Craig Davidson's latest novel, Cataract City was short-listed for the Giller Prize and Trillium Book Prize, while his book of stories, Rust and Bone, became a Golden Globe-nominated film. Precious Cargo was short-listed for Canada Reads 2018. He also writes thrillers under the pseudonym Nick Cutter.

Reserve your copy of Precious Cargo here.

Staff Pick: Michelle on Woolly by Ben Mezrich

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Michelle says:

A fascinating look at the world of cutting-edge geneticist George Church and his team of Harvard researchers.

Known for their work on the Human Genome Project, the Church lab is at the forefront of genetics research and technology. The Woolly Project is just one of the many. In this case, the Woolly Project seeks to clone and reintroduce the Woolly Mammoth into the world (kind of like Jurassic Park, but without the man-eating parts). It is hoped that the mammoths can help stabilize the melting of the polar ice caps and reduce the effects of global warming.

A very readable modern science book that raises lots of great discussion questions. A perfect non-fiction read for book clubs.

Reserve your copy here.

Staff Pick: Sarah on Autumn by Ali Smith

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Sarah says:

In the UK's first post-Brexit novel, Ali Smith conjures a literary stream of consciousness through Elizabeth Demand, a thirty-something sessional college instructor struggling with economic, emotional, and existential insecurity in an England very different from that of her childhood. The story hinges on her relationship with her mother, and daily visits to Daniel Gluck, an elderly gentleman sleeping away his final days.

The first in a seasonal quartet, and finalist for the 2017 Man Booker Prize, Autumn is an exquisite study of fleeting things.

Reserve your copy here.

Book 2: Winter will be available in paperback on November 6, 2018. Preorder your copy here.

Book 3: Spring will be available in hardcover on March 12, 2019. Preorder your copy here.

Staff Pick: Celebrating Wordfest

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This week we wanted to celebrate Calgary’s largest literary festival with reviews of a couple of the books by authors speaking at this years event. Tina has graciously provided commentary on some of her favorites this year:

Washington Black by Esi Edugyan

This is an excellent book! I liked it even more than Half Blood Blues by this author.

Washington Black is born a slave on a plantation in Barbados. Mistreated and only ever knowing a life of work and fear, Wash is even more terrified when two brothers come to take over the plantation. He is moved away from the fields and all he’s known and put into the home of Christopher Wilde, the younger brother. To his surprise, he has been given to a scientist. He is taught to read, write, measure, and look at the world in a way that makes him the perfect assistant to Wilde. Wash also discovers a talent he has for drawing and it is through their shared passion for the natural world that the two form a bond. However, these were terrible times, and when a white man ends up dead with Wash as a witness, the two have to decide how far they are willing to run for each other. It indeed takes them to the very ends of the earth, pulling them together and wrenching them apart. This novel explores ideas of freedom, intention, systemic racism, and of the lengths we will go to try to rebuild broken lives.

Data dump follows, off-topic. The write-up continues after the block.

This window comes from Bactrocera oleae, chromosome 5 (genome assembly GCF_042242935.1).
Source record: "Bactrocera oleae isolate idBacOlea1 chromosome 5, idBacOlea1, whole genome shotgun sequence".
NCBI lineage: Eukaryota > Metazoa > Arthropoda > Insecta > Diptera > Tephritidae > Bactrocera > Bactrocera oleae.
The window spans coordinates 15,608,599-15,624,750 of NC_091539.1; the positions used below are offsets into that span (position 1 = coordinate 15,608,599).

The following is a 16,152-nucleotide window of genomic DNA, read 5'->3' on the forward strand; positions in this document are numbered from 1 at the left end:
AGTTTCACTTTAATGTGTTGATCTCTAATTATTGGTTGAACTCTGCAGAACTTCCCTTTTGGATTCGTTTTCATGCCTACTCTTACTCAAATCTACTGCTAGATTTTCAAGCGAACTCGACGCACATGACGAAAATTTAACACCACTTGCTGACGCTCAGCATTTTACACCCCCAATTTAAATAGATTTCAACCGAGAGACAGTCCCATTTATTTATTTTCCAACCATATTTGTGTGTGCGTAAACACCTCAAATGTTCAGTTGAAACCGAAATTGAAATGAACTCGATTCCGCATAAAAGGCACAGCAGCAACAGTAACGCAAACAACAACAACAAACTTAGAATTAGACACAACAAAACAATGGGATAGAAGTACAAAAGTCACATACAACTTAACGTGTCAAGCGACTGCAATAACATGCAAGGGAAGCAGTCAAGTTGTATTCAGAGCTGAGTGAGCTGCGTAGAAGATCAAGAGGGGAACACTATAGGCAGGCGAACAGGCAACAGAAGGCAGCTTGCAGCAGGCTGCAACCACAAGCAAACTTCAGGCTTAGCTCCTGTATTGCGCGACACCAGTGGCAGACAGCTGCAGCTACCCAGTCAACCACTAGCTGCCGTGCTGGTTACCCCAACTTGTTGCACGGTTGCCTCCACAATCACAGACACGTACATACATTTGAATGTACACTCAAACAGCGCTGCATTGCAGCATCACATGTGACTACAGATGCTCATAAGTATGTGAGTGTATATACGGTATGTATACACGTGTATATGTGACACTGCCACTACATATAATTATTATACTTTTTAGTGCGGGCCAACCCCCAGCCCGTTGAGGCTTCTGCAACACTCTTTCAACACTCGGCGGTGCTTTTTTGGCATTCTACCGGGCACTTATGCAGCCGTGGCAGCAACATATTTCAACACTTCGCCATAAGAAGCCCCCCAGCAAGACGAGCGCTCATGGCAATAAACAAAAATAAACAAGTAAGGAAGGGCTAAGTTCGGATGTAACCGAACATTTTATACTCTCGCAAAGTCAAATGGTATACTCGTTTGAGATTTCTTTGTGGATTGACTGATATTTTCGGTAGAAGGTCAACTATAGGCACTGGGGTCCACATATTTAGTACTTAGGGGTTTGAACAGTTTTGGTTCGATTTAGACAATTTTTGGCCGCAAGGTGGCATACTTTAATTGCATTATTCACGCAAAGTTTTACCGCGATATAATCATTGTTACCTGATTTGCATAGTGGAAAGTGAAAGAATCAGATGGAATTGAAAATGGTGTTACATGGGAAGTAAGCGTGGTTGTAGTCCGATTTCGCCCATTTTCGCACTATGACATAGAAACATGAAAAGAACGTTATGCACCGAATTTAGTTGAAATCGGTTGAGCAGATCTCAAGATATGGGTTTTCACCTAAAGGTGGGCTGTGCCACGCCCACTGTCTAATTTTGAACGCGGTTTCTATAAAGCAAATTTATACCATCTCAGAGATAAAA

Washington Black has been shortlisted for the 2018 Man Booker Prize (to be awarded October 16th) and shortlisted for the 2018 Scotiabank Giller Prize (to be awarded November 19th).

Flawed by Andrea Dorfmann

This is a great memoir in an appealing, easy to digest, graphic novel style. It is ultimately an adorable love story: a love story between the author and her husband and also the author and herself. Andrea one day meets and falls in love with a plastic surgeon. This sends her back to her teenage self and the all of the insecurities she has over her large nose. She struggles with loving him and not loving the message that she feels his profession gives to women everywhere. She revisits her own experiences in adolescence of being teased for her appearance and her battle between wanting to change how she looks and accepting herself as she is. The ultimate lesson is that often what makes us stand out is what makes us unique.

Her Pretty Face by Robyn Harding

In this mystery book, two women, who don’t really fit in to the community of their sons’ private school, become the best of friends very quickly. However, both of them harbor terrible secrets about their pasts. What can be forgiven and what is completely unforgivable?

 This book was a quick, easy read with an interesting enough story line that kept me trying to piece together who was going to be who in the end. The chapters flipped from the point-of-view of one of the women, to the other woman’s daughter, to a character just named “DJ” who seemed, at first, to have nothing to do with the story taking place, but added to you trying to guess things about each woman. Anyone interested in the Karla Holmolka story would probably be interested in this.

Staff Pick / Local Author Launch: Murder by the Book by Lauren Elliott